FIG. 30 shows a typical quick connect coupler 141, different from the one previously shown. The quick connect coupler 141 has a male pipe thread 142 which is more suitable to the application of using a coupler 141 to replace the upper and lower fixture holders 92 and 94. By using a coupler 141 with a male thread 142, the coupler would install into the threaded bore 87 in the base 86 of the extender 83. By simply replacing the lower fixture holder module 94 with a coupler 141, a different quick connect embodiment may be made. The same is true of the upper fixture holder module 92. The coupler assembly 141 may also replace the upper fixture holder module 92 in the ram 76 of the arbor press 70 and the coupler assembly 141 may instead be installed in a hole drilled and taped in the ram 76. In order to use the couplers 137 or 141 as either upper or lower fixture holders, the upper and lower fixtures 111 and 119 must have a hole drilled and tapped in them to receive the male threads 149 of a nipple 148 as shown in FIG. 31. The nipple 148 has a male pipe thread to allow the nipple to screw into a tapped hole in a quick connect fixture 156 as shown in FIG. 32. Please note that the figures show that the nipple 148 has a male thread 149, a hex wrench turn portion 150, a bottom end 151, a bottom bore 152, a top end 153, a top bore 154 and a nipple push lock 155. The coupler 141 has a male pipe thread 142, a thread end 143, a quick connect end 144, a hex-wrench turn portion 145, a sliding ring 146 and a bottom bore 147. The quick connect fixture 156 of FIG. 32 may be used either as an upper or lower fixture and has a first lower bore 157 and a second upper bore 158. The fixture 156 can quickly connect and disconnect from an upper or lower fixture holder 141 coupler (not shown in an arbor press), and a user can acquire a set of fixtures similar to 156, each of a different size and quickly plug them in and out of coupler fixture holders such as 141 located in an arbor press 70 ram 76 or on the threaded hole 87 of the base 86 of an extender 83 for quick changeover on a production line or any work environment.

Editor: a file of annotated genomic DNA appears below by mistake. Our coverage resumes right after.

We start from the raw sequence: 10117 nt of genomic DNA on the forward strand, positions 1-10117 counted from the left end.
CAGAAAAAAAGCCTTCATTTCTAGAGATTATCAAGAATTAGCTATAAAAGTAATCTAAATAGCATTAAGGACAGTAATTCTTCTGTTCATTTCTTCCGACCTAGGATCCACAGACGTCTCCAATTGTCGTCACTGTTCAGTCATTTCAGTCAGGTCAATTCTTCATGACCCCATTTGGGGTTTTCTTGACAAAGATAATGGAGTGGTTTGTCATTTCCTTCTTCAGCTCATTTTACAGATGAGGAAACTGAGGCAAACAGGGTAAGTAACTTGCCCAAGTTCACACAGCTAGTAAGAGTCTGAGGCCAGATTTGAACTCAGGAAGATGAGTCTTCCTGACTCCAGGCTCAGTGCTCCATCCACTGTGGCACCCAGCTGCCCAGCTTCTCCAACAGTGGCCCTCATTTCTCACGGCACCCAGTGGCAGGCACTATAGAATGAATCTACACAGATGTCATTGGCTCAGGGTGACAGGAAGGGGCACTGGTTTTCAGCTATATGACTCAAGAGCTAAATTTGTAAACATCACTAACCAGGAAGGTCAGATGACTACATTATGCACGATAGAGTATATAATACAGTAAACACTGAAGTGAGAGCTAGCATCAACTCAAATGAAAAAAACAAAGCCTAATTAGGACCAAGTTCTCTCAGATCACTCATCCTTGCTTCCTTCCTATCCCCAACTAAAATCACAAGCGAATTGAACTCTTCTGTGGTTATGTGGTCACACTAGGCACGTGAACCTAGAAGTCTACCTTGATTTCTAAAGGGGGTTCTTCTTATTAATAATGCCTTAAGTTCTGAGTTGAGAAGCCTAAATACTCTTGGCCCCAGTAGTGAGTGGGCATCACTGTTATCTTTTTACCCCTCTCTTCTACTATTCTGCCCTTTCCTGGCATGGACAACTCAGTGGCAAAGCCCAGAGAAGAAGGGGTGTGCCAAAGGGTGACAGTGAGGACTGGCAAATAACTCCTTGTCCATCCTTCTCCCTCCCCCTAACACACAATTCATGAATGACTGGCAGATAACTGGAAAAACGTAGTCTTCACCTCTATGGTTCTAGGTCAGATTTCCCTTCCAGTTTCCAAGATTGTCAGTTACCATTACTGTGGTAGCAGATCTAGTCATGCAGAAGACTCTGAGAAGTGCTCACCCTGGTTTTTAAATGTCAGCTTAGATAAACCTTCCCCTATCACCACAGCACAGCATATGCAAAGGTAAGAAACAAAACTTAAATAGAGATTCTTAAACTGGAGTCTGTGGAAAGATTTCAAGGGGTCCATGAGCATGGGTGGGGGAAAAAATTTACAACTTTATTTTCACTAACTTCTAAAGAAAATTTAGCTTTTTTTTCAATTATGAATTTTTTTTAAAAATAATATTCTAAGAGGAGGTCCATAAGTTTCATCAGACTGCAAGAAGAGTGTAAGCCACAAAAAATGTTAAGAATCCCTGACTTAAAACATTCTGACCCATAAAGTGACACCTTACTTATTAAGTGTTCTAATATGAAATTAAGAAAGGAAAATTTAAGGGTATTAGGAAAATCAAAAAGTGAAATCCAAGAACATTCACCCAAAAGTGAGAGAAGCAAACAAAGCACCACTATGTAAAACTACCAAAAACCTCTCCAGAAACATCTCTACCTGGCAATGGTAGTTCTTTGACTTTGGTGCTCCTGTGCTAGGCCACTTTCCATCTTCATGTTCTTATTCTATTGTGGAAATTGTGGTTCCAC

FIG. 33 shows a cutaway isometric view of a quick connect coupler 137 and a quick connect nipple 138. Shown in the figure on the nipple 138 is the hex wrench turn portion 150, the top end 153, the bore 154 in the top 153 and the nipple push lock 155. Shown in the figure on the coupler are the precision seal 159 and the knurl 160 for easy gripping. Of course, since the couplers are not used for a compressed air hose, the precision seal is not necessary. To use an existing coupler and nipple that is already equipped with unnecessary features relating to a pneumatic compressed air line does not hurt the performance of using the quick connect coupler and nipple solely for the quick connect features. FIG. 34 shows a cutaway isometric view of a coupler 162 and a nipple 161 from the hydraulic industry, used to quickly connect hydraulic lines. The hydraulic coupler 162 and nipple 161 may also be used similar to the pneumatic coupler 137 and nipple 138 as already described. The hydraulic coupler 162 has a ball locking mechanism 164. The hydraulic nipple 161 has a nipple push lock 163 to secure the nipple 161 into the coupler 162.

FIGS. 48 and 49 show a prior art end portion of a toner hopper 600. These figures show the magnetic roller 601, the drive gear 604, the electrical contact device 603 with the contact device's coil spring 605. The spring 605 completes the connection between the contact device 603 and the printer contact 606 located on the printer contact assembly 607. Note that the gear 604 has a lock mechanism 609 that locks into a groove 610 in the contact device 603. A magnetic core (not shown) has a magnetic core shaft 608.